History of EYH at Cornell

EYH at Cornell officially began in 1988. In 1987 a groups of graduate students invited about 30 girls and parents to Cornell to discuss the benefits and impacts of math and science. The grad students discussed their degree programs, thesis projects, course work, and how math and science had helped them. The girls asked questions about different majors, job opportunities and difficulties they might face. The girls said that they would like to do some experiments the next year and EYH was born. In 1988 we found the EYH Network and conducted a conference very similar to what is still run today.

From the beginning, Cornell's EYH Conference has been organized and run by (mostly) graduate student volunteers from departments all over Cornell. The number of workshops has increased from 15 to over 30, and changes like a bus service have been introduced, but the focus on hands-on science exploration has remained the same. We are also one of the only EYH conferences to offer breakfast and lunch to participants, and we have always done this.

EYH was initially offered to 6-8th graders. The program became so popular that for a period in the 1990s it was offered only bi-annually to different school districts. This became too complicated, so in 1998 the invitation to 6th graders was dropped so that we could focus on 7-8th graders. This decision was based on a study by the AAUW showing that the critical years where girls lose interest in math and science are the 7-10th grades, and comments from volunteers that the 6th graders had the most trouble with the activities. The removal of the 6th grade meant that EYH could again be offered to all school districts in New York at the same time. In 2003 the conference was opened to 9th graders, again based on studies showing that these years are a critical time for girls. In 2004 and 2005 we turned away almost as many applicants as were able to attend, and in 2006 we filled our available spots in three days. In 2008 we expanded the conference capacity by 50 girls and began recruitment of girls from minority and rural backgrounds. We also took five workshops to Lansing Residential and were therefore able to bring the EYH experience to 40 additional girls. We will continue to offer EYH to 7th-9th graders in all school districts on a first-come-first-serve basis. In 2014 we expanded the capacity again to accept 500 students.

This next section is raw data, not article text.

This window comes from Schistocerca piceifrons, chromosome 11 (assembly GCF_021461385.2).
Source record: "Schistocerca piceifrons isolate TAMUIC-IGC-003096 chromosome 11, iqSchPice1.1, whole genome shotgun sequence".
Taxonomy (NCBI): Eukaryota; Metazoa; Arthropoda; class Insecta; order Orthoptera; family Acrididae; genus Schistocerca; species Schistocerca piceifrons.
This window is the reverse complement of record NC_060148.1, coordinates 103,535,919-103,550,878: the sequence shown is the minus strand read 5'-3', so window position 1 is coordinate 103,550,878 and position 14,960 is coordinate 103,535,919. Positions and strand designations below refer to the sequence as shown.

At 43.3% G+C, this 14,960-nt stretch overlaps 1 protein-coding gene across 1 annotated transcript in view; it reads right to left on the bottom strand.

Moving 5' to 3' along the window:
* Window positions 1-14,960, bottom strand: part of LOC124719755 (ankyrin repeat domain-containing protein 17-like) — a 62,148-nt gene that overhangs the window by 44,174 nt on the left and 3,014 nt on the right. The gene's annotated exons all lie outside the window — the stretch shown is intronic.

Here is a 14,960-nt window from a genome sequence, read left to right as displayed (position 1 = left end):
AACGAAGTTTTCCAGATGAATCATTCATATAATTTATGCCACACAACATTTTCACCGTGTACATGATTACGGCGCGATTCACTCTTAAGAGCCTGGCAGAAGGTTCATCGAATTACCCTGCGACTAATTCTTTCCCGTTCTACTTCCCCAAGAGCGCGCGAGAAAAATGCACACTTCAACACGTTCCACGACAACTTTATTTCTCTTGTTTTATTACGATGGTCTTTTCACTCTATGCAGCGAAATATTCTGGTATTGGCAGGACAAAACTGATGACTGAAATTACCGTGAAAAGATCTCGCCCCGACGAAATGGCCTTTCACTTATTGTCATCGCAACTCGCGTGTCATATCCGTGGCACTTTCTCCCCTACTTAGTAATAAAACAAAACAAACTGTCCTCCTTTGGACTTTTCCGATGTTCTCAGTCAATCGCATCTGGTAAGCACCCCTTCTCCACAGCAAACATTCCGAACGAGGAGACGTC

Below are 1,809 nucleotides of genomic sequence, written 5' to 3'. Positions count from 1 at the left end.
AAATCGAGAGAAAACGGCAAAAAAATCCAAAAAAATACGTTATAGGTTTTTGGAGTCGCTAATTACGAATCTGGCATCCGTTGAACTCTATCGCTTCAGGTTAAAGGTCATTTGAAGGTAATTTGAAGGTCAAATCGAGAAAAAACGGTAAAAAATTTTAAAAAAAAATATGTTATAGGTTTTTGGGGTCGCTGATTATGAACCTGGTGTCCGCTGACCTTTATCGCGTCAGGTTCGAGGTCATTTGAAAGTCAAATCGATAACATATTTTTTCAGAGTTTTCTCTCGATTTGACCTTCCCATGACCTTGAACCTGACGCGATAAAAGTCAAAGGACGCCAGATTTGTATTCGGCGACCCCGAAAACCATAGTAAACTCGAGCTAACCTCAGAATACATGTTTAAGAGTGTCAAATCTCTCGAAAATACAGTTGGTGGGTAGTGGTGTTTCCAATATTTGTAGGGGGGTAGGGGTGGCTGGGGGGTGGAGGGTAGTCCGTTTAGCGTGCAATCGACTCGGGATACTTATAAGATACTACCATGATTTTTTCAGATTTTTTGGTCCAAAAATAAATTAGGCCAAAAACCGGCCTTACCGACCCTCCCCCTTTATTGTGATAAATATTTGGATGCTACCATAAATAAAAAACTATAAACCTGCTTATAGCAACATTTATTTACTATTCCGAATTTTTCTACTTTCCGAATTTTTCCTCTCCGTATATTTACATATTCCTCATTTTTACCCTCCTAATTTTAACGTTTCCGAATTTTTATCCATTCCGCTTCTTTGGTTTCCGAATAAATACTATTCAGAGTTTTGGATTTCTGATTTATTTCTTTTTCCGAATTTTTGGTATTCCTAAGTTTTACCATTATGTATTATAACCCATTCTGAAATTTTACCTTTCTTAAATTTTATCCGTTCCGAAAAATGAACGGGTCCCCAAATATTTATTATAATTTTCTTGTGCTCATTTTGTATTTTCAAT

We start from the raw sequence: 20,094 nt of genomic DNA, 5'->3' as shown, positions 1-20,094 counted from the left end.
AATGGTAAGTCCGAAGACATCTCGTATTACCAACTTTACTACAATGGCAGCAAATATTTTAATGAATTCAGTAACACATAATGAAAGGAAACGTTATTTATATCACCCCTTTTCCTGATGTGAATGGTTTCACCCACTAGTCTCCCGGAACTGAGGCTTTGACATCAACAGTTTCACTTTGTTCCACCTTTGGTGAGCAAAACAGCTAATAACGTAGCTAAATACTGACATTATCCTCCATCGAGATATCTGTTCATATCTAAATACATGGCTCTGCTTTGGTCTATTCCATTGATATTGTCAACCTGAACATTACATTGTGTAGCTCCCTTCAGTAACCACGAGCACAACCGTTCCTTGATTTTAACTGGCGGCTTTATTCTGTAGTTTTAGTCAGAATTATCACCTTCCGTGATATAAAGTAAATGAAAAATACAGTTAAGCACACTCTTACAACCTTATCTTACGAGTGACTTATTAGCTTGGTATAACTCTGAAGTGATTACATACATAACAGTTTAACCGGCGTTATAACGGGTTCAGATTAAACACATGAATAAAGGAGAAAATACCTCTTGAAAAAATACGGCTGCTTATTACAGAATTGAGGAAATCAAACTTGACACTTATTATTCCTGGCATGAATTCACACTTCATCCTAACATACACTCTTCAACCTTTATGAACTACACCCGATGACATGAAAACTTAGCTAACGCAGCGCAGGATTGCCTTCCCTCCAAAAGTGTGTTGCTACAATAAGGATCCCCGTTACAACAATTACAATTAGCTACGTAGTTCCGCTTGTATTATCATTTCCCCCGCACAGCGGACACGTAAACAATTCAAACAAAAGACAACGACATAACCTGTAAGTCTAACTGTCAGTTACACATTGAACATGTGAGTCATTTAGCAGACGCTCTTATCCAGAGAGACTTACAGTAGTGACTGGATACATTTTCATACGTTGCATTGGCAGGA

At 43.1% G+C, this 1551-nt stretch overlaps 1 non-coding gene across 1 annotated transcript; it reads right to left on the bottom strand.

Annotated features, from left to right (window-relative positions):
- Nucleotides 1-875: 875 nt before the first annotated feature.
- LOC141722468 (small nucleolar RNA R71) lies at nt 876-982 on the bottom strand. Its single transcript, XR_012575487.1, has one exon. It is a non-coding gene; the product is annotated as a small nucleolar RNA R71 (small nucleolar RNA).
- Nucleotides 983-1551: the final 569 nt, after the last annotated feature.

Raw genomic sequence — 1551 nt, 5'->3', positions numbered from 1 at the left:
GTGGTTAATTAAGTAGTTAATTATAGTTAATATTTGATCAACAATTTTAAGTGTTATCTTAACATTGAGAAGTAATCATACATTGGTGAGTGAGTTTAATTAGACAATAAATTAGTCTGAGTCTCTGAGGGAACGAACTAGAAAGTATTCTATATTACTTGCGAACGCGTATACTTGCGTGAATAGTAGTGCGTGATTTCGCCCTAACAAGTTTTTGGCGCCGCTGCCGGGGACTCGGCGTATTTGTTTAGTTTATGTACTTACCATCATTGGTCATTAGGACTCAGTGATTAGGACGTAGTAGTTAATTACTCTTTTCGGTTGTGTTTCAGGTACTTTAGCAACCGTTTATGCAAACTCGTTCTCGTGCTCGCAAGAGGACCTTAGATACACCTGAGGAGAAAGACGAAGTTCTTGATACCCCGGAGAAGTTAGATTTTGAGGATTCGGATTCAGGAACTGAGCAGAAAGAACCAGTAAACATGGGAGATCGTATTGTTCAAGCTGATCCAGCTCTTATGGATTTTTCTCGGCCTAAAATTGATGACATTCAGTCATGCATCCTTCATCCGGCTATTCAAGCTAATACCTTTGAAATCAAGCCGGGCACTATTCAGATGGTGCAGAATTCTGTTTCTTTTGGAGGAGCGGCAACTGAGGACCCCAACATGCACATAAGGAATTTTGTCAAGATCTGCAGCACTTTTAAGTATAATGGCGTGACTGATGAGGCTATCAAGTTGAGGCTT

Cornell EYH Timeline

Year ~# girls Comments Chairs
1987 30 not associated with M&SN
1988 50 6th-8th graders, 45-min workshops
1989 75
1990 100
1991 130 first bus service (for ~20 workshops)
1992 250 workshops increased to 60 min
1993 250 workshops increased to 70 min
1994 150-200 only Northern half of NY invited
1995 150-200 only Southern half of NY
1996 150-200 Northern NY
1997 N/A not run - no faculty advisor
1998 130 6th grade dropped, all NY invited
1999 120 Daisy Fan
2000 120 Cayce Butler, Alison Fleming, and Jennifer Rutherford
2001 120 Alison Fleming, Emily Baird, Cayce Butler
2002 220 Carrie Stearns
2003 220 9th grade invited for the first time, administration moved to CCMR Carrie Stearns, Jennifer Oaksmith
2004 220 Call Auditorium used for first time Jennifer Oaksmith, Kate Papay, Karen Masters
2005 180 lunchtime activity introduced Karen Masters, Kristin Price, Lisa Larrimore
2006 225 registration filled in 3 days Lisa Larrimore, Lindsay Batory, Amélie Saintonge
2007 240 Lindsay Batory, Robin Smith, Lena Fitting
2008 270 workshops also at Lansing Residential Robin Smith, Amy Richter, Lena Fitting
2009 250 Josie Gruver, Lauren Childs, Robin Smith
2010 270 Sharon Gerbode, Robin Smith, Sarah Short
2011 305 Maureen Lynch, Sarah Short, Kari Midthun
2012 TBD Maureen Lynch, Sarah Short, Kari Midthun